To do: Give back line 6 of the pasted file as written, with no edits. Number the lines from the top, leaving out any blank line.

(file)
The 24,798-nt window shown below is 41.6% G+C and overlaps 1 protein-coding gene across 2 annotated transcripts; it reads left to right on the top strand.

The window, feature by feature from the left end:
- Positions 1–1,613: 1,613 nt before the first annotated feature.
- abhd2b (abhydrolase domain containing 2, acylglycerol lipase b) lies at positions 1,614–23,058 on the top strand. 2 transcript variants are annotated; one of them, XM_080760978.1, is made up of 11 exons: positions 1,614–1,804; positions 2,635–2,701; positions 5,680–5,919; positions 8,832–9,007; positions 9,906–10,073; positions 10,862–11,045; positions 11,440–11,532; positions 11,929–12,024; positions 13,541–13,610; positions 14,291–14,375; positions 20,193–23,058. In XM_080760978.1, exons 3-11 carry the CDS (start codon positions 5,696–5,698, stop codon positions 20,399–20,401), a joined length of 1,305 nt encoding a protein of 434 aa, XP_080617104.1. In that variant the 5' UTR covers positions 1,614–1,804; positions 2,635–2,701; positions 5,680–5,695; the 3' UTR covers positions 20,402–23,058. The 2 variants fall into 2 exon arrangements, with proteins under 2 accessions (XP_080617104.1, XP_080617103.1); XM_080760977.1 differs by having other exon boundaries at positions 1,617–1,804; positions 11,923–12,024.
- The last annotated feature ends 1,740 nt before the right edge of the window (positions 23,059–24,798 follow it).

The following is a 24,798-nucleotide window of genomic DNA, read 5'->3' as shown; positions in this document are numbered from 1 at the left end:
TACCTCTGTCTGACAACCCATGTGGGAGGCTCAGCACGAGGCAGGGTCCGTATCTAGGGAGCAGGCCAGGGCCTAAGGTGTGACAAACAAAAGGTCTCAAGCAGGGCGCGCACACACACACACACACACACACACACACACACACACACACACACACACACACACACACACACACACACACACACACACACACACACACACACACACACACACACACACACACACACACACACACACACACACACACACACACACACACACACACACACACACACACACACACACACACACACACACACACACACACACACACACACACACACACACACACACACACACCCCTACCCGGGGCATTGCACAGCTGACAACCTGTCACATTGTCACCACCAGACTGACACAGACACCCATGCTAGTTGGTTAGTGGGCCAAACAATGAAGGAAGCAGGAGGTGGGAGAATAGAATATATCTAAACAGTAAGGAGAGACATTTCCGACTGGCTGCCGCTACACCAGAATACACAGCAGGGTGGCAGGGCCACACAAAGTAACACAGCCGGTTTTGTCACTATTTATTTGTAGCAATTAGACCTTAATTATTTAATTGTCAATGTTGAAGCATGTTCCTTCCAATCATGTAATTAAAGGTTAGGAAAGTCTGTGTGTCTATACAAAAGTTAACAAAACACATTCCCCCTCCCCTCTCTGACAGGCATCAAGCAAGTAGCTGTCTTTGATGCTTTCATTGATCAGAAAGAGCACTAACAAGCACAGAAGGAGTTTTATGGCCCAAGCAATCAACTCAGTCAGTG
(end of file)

The following is a 24,798-nucleotide window of genomic DNA, read 5'->3' as shown; positions in this document are numbered from 1 at the left end: